In days of yore, when caterpillars appeared on cabbages they were dusted with derris powder or sprayed with the liquid version. It derived from the roots of a tropical plant and was deemed to be safe.
But that could have been obviated by erecting protective netting to keep the white butterflies out in the first instance.
Organic pest control methods demand persistence.
Hand-picking caterpillars and slugs with tweezers, setting and emptying beer-filled pitfall traps, and laying physical barriers, such as grit, sand and soot, can all be effective.
Copper, being a conductor of electricity, has also been engaged in our slug defences. Rings, tapes and pastes encircle susceptible plants like a castle moat and deliver a sharp shock to intruders – ouch!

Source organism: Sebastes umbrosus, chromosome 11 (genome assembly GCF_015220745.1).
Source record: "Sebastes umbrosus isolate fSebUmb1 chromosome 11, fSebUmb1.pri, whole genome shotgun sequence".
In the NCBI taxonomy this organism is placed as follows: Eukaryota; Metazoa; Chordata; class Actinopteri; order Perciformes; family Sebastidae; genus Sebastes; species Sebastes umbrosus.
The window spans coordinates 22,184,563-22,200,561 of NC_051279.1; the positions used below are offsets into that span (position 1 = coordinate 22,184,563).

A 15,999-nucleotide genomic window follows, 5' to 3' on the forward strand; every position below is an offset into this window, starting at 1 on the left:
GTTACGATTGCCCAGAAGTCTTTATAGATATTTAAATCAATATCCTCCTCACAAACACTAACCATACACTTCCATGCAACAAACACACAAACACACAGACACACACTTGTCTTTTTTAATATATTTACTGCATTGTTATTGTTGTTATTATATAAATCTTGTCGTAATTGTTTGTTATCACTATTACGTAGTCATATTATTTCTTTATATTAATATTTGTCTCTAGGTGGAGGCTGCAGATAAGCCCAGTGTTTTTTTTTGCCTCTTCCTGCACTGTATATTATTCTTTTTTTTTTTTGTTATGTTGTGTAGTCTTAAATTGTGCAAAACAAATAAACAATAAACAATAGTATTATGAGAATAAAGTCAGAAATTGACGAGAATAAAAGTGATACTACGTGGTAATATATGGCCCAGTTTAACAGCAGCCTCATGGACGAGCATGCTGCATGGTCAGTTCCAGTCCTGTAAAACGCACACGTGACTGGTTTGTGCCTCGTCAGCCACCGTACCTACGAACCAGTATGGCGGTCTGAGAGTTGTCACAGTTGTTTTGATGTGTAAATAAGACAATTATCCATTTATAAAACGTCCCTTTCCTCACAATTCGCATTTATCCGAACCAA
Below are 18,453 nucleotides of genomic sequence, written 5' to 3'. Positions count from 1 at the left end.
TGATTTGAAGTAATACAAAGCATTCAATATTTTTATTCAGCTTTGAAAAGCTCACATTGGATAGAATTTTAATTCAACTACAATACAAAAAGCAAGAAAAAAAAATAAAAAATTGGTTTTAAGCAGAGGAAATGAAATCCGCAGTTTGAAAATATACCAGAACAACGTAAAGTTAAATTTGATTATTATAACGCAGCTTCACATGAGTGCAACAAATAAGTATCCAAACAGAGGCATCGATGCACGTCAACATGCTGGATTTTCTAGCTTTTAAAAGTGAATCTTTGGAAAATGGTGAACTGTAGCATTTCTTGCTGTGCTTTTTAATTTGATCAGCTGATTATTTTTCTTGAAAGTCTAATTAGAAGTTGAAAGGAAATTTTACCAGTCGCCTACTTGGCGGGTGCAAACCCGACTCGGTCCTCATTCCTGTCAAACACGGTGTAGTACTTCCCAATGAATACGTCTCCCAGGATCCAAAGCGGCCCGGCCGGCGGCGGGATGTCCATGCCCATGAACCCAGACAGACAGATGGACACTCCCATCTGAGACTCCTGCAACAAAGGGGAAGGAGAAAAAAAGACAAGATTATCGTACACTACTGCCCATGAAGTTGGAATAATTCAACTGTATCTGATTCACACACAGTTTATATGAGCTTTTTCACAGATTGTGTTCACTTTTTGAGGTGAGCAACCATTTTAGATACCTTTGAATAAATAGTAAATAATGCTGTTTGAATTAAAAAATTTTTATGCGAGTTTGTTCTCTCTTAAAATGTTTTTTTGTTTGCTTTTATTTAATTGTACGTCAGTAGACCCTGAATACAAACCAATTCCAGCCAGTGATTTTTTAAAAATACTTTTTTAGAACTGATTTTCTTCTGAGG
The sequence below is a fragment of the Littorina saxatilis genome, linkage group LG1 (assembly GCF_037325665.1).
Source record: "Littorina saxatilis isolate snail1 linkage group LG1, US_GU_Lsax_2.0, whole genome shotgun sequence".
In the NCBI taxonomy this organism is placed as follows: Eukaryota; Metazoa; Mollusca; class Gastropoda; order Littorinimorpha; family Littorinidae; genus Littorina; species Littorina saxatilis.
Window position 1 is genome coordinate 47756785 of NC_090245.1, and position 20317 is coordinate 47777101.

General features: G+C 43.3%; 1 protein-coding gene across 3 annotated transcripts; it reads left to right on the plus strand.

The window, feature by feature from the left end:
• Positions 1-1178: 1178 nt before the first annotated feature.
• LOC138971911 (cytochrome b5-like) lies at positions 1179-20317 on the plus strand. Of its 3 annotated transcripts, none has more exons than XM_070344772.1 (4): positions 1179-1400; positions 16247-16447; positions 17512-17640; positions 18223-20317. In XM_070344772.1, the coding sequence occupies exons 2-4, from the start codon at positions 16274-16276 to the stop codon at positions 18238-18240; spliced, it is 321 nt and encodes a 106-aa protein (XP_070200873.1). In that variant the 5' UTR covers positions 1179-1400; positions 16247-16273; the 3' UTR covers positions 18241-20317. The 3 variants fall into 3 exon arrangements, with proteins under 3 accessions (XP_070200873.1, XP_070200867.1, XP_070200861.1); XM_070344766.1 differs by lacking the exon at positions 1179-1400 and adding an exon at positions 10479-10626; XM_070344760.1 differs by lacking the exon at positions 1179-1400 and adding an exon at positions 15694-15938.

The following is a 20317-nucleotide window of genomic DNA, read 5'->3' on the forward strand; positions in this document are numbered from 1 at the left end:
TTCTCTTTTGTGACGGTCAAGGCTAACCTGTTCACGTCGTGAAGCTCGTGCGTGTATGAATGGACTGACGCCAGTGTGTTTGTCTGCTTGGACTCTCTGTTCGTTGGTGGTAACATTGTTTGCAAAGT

Biological control has an important part to play.
Leaf-litter left under the beech hedge ensures there’s always a hedgehog presence.
Our small pond supports a healthy frog, toad and newt population.
Nesting and roosting sites encourage insectivores, for example robins, wrens and tits, to take up residence.
And equally effective are the micro-organisms fighting our corner in the soil.
Typical of these are the nematodes – microscopic worms that existed long before humankind, yet it’s only in recent times that they’ve been commercialised and sold in handy sachets.
They parasitise a range of soil-borne pests, such as slugs, leather jackets, vine weevil and chafer grubs, and one application lasts six weeks in the soil.
They are certainly not cheap, but check them out online at www.nematodesdirect.co.uk and see if they’re right for you.